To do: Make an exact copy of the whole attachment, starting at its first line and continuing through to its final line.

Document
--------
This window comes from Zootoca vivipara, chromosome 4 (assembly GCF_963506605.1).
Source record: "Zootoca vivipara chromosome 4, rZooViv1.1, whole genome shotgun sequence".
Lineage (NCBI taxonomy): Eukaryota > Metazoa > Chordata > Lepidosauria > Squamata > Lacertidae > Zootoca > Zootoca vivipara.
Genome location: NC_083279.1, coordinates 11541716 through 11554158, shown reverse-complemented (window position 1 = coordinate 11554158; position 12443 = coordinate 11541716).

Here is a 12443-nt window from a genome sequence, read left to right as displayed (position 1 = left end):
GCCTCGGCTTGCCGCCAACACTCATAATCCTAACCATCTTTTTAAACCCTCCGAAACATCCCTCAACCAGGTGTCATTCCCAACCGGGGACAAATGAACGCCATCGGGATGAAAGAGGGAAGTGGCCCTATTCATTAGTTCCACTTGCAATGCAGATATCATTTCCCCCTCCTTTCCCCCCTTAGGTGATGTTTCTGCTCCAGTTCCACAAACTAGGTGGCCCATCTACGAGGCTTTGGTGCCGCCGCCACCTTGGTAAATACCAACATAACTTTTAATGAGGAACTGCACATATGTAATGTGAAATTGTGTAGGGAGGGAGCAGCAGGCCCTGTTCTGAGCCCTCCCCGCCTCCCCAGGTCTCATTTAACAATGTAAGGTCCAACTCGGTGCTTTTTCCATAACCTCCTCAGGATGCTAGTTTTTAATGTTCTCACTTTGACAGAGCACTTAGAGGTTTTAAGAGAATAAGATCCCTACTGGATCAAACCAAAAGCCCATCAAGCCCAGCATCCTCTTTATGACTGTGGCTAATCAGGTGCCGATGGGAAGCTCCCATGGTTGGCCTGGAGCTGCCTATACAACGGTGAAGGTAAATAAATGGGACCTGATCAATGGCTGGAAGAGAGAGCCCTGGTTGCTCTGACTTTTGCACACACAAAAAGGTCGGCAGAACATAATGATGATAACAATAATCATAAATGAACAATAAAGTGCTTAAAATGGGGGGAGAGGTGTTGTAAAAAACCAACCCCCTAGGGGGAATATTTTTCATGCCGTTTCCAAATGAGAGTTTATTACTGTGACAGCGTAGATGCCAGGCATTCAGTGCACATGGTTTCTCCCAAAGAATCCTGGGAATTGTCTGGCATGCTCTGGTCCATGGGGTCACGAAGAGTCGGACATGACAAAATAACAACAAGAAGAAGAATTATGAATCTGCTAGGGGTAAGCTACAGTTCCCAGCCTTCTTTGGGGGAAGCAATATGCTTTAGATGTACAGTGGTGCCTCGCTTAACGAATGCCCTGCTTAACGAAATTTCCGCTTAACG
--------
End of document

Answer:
This window comes from Zootoca vivipara, chromosome 4 (assembly GCF_963506605.1).
Source record: "Zootoca vivipara chromosome 4, rZooViv1.1, whole genome shotgun sequence".
Lineage (NCBI taxonomy): Eukaryota > Metazoa > Chordata > Lepidosauria > Squamata > Lacertidae > Zootoca > Zootoca vivipara.
Genome location: NC_083279.1, coordinates 11541716 through 11554158, shown reverse-complemented (window position 1 = coordinate 11554158; position 12443 = coordinate 11541716).

Here is a 12443-nt window from a genome sequence, read left to right as displayed (position 1 = left end):
GCCTCGGCTTGCCGCCAACACTCATAATCCTAACCATCTTTTTAAACCCTCCGAAACATCCCTCAACCAGGTGTCATTCCCAACCGGGGACAAATGAACGCCATCGGGATGAAAGAGGGAAGTGGCCCTATTCATTAGTTCCACTTGCAATGCAGATATCATTTCCCCCTCCTTTCCCCCCTTAGGTGATGTTTCTGCTCCAGTTCCACAAACTAGGTGGCCCATCTACGAGGCTTTGGTGCCGCCGCCACCTTGGTAAATACCAACATAACTTTTAATGAGGAACTGCACATATGTAATGTGAAATTGTGTAGGGAGGGAGCAGCAGGCCCTGTTCTGAGCCCTCCCCGCCTCCCCAGGTCTCATTTAACAATGTAAGGTCCAACTCGGTGCTTTTTCCATAACCTCCTCAGGATGCTAGTTTTTAATGTTCTCACTTTGACAGAGCACTTAGAGGTTTTAAGAGAATAAGATCCCTACTGGATCAAACCAAAAGCCCATCAAGCCCAGCATCCTCTTTATGACTGTGGCTAATCAGGTGCCGATGGGAAGCTCCCATGGTTGGCCTGGAGCTGCCTATACAACGGTGAAGGTAAATAAATGGGACCTGATCAATGGCTGGAAGAGAGAGCCCTGGTTGCTCTGACTTTTGCACACACAAAAAGGTCGGCAGAACATAATGATGATAACAATAATCATAAATGAACAATAAAGTGCTTAAAATGGGGGGAGAGGTGTTGTAAAAAACCAACCCCCTAGGGGGAATATTTTTCATGCCGTTTCCAAATGAGAGTTTATTACTGTGACAGCGTAGATGCCAGGCATTCAGTGCACATGGTTTCTCCCAAAGAATCCTGGGAATTGTCTGGCATGCTCTGGTCCATGGGGTCACGAAGAGTCGGACATGACAAAATAACAACAAGAAGAAGAATTATGAATCTGCTAGGGGTAAGCTACAGTTCCCAGCCTTCTTTGGGGGAAGCAATATGCTTTAGATGTACAGTGGTGCCTCGCTTAACGAATGCCCTGCTTAACGAAATTTCCGCTTAACG